Elastic Security Research Roundup
The job of researching the latest vulnerabilities, campaigns, attack patterns, and threat actors is never complete. The Elastic Security Intelligence and Analytics team’s charter is to democratize access to knowledge and capabilities. We believe doing so is the key to changing the threat landscape and we publish this information to educate Elastic customers and the larger security community.
Our security team researches and publishes information about malware, threat actors, campaigns, attack patterns, and specific vulnerabilities. Here’s a roundup of our latest findings and how to protect your organization.
Log4j vulnerability research
Quickly after the Log4j vulnerability was released, Elastic provided guidance on how to find the Log4Shell vulnerability using the Elastic Security and Observability solutions. Log4sh impacted organizations from Minecraft to Oracle during one of the busiest vacation seasons. Elastic researched the vulnerability and published more than four articles about this threat quickly as the threat unfolded, including a response and analysis on the security flaw itself and an up-to-date blog on how to detect log4j2 exploits using Elastic Security. As this threat continues to unfold, so will the research from Elastic on the topic.
BLISTER malware campaign campaign, identified by Elastic Security
The Elastic Security Intelligence and Analytics team recently uncovered the BLISTER malware campaign and delivered the first research about this campaign. Elastic researchers uncovered a novel malware loader, BLISTER, that was used to execute second-stage, in-memory malware payloads and maintain persistence during the campaign execution — leveraging valid code signing certificates to evade detection.
At the time of the research being published, VirusTotal had very low or no detections active for the identified malware samples. After the research was published, VirusTotal and other security vendors began tagging actions from this malware campaign as suspicious.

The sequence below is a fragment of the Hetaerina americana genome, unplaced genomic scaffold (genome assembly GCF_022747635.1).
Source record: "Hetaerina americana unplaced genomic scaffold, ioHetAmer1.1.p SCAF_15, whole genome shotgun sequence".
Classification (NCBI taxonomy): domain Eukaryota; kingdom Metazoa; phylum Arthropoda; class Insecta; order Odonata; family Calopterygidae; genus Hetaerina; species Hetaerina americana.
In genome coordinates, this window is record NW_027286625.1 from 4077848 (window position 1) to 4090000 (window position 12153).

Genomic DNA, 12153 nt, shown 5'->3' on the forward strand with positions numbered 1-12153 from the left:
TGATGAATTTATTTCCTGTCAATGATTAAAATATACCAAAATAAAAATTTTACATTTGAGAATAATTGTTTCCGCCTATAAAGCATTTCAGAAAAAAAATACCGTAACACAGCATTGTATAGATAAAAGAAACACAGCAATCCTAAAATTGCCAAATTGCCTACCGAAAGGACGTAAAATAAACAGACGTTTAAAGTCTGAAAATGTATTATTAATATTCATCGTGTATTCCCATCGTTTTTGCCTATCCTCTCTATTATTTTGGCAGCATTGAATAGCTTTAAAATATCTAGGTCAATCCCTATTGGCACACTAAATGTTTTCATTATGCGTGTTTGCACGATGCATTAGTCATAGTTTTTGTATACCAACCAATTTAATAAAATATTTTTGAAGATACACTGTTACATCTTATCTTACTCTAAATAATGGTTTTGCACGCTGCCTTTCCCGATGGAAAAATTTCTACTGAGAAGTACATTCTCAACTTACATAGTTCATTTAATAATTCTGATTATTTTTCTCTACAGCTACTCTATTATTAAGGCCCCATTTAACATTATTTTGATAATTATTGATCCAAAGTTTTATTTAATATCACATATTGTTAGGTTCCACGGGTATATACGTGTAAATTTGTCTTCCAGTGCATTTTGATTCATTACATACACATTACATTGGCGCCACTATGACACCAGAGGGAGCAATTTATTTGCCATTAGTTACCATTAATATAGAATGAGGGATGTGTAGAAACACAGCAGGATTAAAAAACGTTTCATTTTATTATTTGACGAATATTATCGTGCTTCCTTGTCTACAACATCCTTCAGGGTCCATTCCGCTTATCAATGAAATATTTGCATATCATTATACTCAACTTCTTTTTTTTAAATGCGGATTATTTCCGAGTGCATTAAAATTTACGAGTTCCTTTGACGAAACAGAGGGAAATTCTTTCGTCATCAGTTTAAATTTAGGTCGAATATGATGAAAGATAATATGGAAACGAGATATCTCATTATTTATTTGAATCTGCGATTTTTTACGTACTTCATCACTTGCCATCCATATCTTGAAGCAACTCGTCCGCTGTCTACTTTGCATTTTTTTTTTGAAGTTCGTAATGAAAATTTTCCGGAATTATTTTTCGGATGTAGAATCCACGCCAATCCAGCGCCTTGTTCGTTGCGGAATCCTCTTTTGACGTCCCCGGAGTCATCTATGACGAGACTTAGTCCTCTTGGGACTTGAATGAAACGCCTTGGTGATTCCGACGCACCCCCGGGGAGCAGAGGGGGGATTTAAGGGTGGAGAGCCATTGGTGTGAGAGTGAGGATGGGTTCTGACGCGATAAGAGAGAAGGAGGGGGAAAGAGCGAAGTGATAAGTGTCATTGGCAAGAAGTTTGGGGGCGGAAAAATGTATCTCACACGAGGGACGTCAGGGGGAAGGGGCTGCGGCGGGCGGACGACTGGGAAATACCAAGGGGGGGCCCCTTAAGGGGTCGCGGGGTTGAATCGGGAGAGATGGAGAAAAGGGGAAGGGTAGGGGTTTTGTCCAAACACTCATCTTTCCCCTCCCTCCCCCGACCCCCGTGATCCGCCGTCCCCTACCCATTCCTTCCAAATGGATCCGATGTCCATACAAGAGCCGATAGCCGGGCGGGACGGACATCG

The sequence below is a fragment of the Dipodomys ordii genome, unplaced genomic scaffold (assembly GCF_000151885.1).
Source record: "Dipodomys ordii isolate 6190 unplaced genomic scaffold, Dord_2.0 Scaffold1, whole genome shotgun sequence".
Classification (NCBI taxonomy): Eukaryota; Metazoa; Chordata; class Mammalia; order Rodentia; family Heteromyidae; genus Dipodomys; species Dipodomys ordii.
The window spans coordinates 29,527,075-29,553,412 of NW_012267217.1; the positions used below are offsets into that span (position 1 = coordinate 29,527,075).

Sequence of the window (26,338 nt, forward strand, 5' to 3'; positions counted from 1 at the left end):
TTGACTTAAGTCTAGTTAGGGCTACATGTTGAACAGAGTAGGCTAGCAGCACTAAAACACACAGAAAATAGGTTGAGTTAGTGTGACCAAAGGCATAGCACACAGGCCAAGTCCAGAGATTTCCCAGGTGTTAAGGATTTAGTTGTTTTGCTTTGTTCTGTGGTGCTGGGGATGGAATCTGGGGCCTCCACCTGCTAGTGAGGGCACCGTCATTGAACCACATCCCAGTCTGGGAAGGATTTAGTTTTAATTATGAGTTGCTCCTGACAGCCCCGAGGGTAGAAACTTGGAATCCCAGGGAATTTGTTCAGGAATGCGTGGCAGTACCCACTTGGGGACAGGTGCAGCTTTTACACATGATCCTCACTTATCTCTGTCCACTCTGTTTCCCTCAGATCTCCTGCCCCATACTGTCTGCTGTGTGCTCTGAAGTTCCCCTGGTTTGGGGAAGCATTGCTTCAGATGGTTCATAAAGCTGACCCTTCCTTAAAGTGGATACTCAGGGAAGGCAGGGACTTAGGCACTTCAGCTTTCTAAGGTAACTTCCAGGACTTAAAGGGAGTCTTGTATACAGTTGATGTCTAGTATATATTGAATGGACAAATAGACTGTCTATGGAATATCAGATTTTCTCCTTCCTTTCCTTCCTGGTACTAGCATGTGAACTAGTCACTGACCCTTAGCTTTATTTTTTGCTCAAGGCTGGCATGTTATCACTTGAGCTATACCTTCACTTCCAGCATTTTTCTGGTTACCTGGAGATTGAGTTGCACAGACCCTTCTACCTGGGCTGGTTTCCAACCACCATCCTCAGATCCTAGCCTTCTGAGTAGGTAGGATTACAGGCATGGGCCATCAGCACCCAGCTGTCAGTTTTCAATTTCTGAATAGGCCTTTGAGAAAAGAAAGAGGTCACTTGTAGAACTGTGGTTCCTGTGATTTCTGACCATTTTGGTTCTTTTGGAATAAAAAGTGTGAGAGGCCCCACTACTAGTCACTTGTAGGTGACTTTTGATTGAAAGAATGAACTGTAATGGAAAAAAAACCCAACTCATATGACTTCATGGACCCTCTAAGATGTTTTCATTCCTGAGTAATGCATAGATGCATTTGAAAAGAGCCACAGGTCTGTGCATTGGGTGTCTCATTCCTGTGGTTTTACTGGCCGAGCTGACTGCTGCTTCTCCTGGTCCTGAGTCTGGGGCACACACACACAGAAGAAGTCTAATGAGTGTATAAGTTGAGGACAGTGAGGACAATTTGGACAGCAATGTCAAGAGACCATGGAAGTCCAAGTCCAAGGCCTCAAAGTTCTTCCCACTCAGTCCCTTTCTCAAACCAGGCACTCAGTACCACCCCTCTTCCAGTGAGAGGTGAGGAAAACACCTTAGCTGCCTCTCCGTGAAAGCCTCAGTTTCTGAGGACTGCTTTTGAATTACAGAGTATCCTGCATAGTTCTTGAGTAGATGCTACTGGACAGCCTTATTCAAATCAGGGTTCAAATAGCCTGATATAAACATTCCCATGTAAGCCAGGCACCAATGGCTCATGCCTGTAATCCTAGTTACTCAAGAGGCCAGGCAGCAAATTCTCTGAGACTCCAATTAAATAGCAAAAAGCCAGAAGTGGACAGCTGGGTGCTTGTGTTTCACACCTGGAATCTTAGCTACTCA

Beaconing malware attacks
Beaconing software can be difficult to detect. Elastic researchers have recently written several articles about this type of command and control communication and how to identify it. The Elastic team recently published research about how to find and respond to Cobalt Strike beaconing attacks. Additionally, the team provided a detailed how-to article on how to find beaconing malware with Elastic.
Operation Bleeding Bear
Elastic research also recently verified malware attacking the Ukraine government, Operation Bleeding Bear. After the vulnerability had been identified publicly, Elastic quickly verified the evasive malware and published research to alert Elastic customers and the security industry as a whole.
Threats yet discovered…
The Elastic Security Intelligence and Analytics team continues to research and respond to groundbreaking threats in its mission to help Elastic customers and the broader security community. If you’re using Elastic Security already, you can expect to see our latest findings in the newsfeed within the platform. We’ll also post our latest findings on elastic.co/blog.Did you know that you can get started with a free 14-day trial of Elastic Cloud? Or download the self-managed version of the Elastic Stack for free.